23. The method of claim 22 further comprising the step of:a. reading metadata from metadata stores, said metadata containing information about the mappings of data types from said second database to said first database, information about formatting data received from said second database to a form expected from said first database and information regarding the mapping of said error and status messages from said second database in a form expected from said first database; andb. using said metadata to complete said formatting step.
24. The method of claim 23 wherein said metadata contains information necessary for the execution of stored procedures, further comprising the step of reading said metadata regarding said stored procedures when a request for execution of a stored procedure is received.
25. The method of claim 24 wherein said metadata regarding stored procedures includes information regarding whether said stored procedures are stored in the format of said second database or are stored in an interim form.
26. The method of claim 25 further comprising the steps of:a. determining if said stored procedure is stored as a text block in the source language of said first database, and if so, continuing;b. reading said stored procedure as a text block;c. translating said stored procedure into a known computer language, including calls to an API for said second database;d. compiling said translated stored procedure into an executable; ande. executing said stored procedure against said second database.
27. The method of claim 21 further comprising the step of checking the syntax of said received requests to ensure that they comply with the request format required by said first database.
28. The method of claim 23 further comprising the step of checking the authentication and privileges of users making said requests.
29. The method of claim 28 further comprising the step of retrieving information regarding the privileges and authentication of said users from said metadata stores.
30. A compatibility server for allowing an application running on a client written for a first database from a first vendor to be used with a second database from a second vendor comprising:a. a communications component, for handling communications between said application running on said client and said compatibility server;b. a syntax checker, for verifying that requests for database access received from said application are in the dialect of said first database;c. a request translator, for translating requests in the dialect of said first database to the dialect of said second database;d. a request executor, for executing said translated requests against said second database;e. a message handler; for translating error and status messages received from said second database to those used by said first database;f. a result set handler, for formatting the results of queries from said second database to a format expected from said first database;g. a data type handler for translating from data types used by said second database to data types used by said first database;h. a privilege and authentication checker, for verifying the rights of users with respect to said requests; andi. a metadata handler for reading and interpreting metadata, said metadata describing mappings between said first database and said second database, said mappings including information regarding objects selected from a group comprising users, schema, data, data types, triggers, stored procedures, error and status messages and result set formats.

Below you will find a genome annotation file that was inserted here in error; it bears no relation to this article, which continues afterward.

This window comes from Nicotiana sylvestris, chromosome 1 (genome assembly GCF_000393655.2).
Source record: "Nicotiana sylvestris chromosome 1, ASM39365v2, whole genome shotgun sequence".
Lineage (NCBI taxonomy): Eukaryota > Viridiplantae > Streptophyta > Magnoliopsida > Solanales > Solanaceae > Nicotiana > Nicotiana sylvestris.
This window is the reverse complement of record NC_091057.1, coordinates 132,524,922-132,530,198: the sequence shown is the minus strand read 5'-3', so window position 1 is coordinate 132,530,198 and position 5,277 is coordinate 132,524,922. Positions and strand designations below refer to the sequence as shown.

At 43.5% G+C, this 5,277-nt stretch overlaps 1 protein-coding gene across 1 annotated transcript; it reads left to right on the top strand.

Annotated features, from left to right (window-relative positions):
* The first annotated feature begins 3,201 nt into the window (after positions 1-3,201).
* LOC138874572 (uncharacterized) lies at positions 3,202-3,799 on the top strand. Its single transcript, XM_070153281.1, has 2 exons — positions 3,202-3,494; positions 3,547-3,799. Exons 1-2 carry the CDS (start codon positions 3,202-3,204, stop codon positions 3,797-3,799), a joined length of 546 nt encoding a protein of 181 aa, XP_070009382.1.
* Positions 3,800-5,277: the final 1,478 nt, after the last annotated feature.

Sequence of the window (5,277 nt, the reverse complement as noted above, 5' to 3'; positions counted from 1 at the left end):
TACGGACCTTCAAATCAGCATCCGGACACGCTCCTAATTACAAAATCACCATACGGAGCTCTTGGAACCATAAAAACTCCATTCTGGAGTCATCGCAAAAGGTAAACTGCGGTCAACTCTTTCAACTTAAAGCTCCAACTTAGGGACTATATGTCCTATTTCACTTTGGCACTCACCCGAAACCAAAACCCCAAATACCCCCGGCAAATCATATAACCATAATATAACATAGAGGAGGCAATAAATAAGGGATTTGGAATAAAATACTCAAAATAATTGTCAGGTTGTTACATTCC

31. The compatibility server of claim 30 wherein said second database contains procedures stored as text blocks copied from said first database, further comprising a stored procedure handler for translating said procedures stored as text blocks into a programming language, compiling said translated procedure and executing said compiled procedure against said second database.
32. The compatibility server of claim 30 further comprising a component for interfacing with other instances of said compatibility server for accessing remotely located databases.
The application claims the benefit of U.S. Provisional Patent Application Ser. No. 61/104,392, filed Oct. 10, 2008 and entitled "Database Compatibility Server", which is incorporated herein in its entirety.
BACKGROUND OF THE INVENTION
Most large companies are dependent upon several database applications and their related databases for their day to day operation, for example, for payroll, inventory, accounts payable and receivable and for other specialized purposes. While some of these applications are off the shelf, many have been custom designed to meet the specific needs of each particular company. Typically, critical applications are built for a specific vendor's database, and are incompatible with databases from other vendors. Thus, databases and their applications represent a very high cost for companies when licensing fees, support personnel and ongoing maintenance costs are taken into account.
If applications can be consolidated to utilized only one vendor's database, a significant cost saving can be realized. Applications utilizing databases from a common vendor tend to reduce licensing fees and support personnel costs. Therefore, it would be desirable to choose a database from a particular vendor and to migrate applications to that database.
Migrating an application from one database to another requires two major steps: database migration and application migration. Database migration involves migrating the data resident in the databases to the target database. Database migration can often accomplished by utilization of an automated tool. As an example, Oracle, a major database vendor, has a tool called the Oracle Migration Work Bench (OMWB), that converts the data, schema and some stored procedures (procedures resident in the database) to the new target database. However, one drawback with such tools is that their ability to convert stored procedures to the target database is limited.